Despite its nasty reputation as a city of crime and mafia, Palermo doesn’t have this atmosphere of danger or insecurity. If you arrive by the sea you will immediately be involved in the chaos of the city and get familiar with it. As all big cities, Palermo is of course subject to micro crimes, especially pick pocketing. A good rule is to look after your belongings (especially cameras and technologic apparels) and avoid a “tourist attitude”, something which will immediately draw the attention of potential criminals.
It is true that pick pocketing and thefts are quite common, but at the same time it is not unusual to meet the local people sitting in front of their houses with the doors left open. There are so many things to see in Palermo, and the city is one of those deserving an accurate visit, with slow rhythms and frequent stops in one of the numerous bars and pastry shops, as eating in this city is a real pleasure.
The old town reflects the typical medieval plant, in which it is very easy to orientate. Palermo has a very good bus service and an underground, but the old town can be easily discovered on foot.
A good way to begin your visit is by taking reference to the ancient division of the city in its 4 big boroughs, divided by Corso Vittorio Emanuele and Via Maqueda, with big palaces and many shops overlooking them. The intersection point of these two boulevards is called Quattro Canti, a circular square in baroque style also called the “Sun theatre”, as here the sun is always in sight. The square is characterised by the empty facades of the palaces situated on each of the 4 corners. In front of each facade stands a fountain, while the niches of the façade hide statues representing the four seasons, the Spanish kings and the patron saints of each corresponding borough.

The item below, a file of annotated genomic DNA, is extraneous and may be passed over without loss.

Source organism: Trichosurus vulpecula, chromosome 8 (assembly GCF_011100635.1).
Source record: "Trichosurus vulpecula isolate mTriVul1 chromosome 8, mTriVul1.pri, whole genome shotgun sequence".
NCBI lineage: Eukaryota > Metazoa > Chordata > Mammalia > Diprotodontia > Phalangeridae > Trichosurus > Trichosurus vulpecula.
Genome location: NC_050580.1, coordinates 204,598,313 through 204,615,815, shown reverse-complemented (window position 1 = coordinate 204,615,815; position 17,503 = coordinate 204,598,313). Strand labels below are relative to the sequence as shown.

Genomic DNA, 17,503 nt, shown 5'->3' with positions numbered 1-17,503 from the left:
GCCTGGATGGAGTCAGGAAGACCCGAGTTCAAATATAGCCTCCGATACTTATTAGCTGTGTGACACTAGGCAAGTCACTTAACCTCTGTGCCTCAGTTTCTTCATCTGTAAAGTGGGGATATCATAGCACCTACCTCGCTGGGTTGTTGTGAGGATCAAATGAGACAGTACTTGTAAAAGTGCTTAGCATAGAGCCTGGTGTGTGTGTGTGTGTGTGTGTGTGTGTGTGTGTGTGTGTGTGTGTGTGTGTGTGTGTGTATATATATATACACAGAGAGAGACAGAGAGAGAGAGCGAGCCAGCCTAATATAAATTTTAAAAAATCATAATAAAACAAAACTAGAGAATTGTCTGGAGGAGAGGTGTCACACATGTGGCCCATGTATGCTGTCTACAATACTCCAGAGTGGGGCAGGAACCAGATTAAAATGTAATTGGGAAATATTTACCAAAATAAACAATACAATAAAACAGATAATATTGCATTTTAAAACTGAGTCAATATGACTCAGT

The 4 boroughs are: the Vucciria, east of via Maqueda and north of Corso Vittorio Emanuele, the Kalsa, on the same side of via Maqueda but south of Corso Vittorio, the Albergheria, which is located west of via Maqueda, and the Capo, in the northwest part of the old town.
A few steps from the square lies Piazza Bellini with the two opposite churches of San Cataldo, and the Norman church of the Martorana, with baroque motifs. The church and the bell tower are very beautiful: the walls and columns of the central dome are decorated with Byzantine mosaics in golden background, which reflect the sun rays penetrating from the windows, something which creates a real show. The church is also known for the ancient pastry tradition, according to which the convent was the birthplace of the martoran fruit, the sculptures made of almond paste which were produced by the nuns of the convent until the first half of the 20th century.
The modern and functional Ibis Styles Palermo features a sea-view, rooftop terrace overlooking the harbour of Palermo, which is just 50 metres away. R [...]
Just a few metres from Palermo’s beautiful Baroque square, Quattro Canti, the Columbia Hotel is 5 minutes' walk from Palermo Cathedral and Teatro Ma [...]
Set in the heart of Palermo, Hotel Plaza Opéra is just 150 metres from the Politeama Theatre. The rooms offer elegant parquet floors, air conditionin [...]
The 4-star Mercure Palermo is located right in Palermo’s centre, 15 minutes’ walk from Palermo Cathedral. It offers modern rooms with design furni [...]
Hotel Ambasciatori is in Palermo’s city centre, 200 metres from the train station and a 10-minute walk from the port. It features a panoramic roofto [...]
Offering suites with free Wi-Fi and LCD satellite TV, Residenza d'Aragona is a historic building from the late 19th century. It is located in Palermo' [...]
Hotel Garibaldi is located just 500 metres from Palermo's vibrant port area, and offers stylish rooms with air conditioning and satellite TV with Medi [...]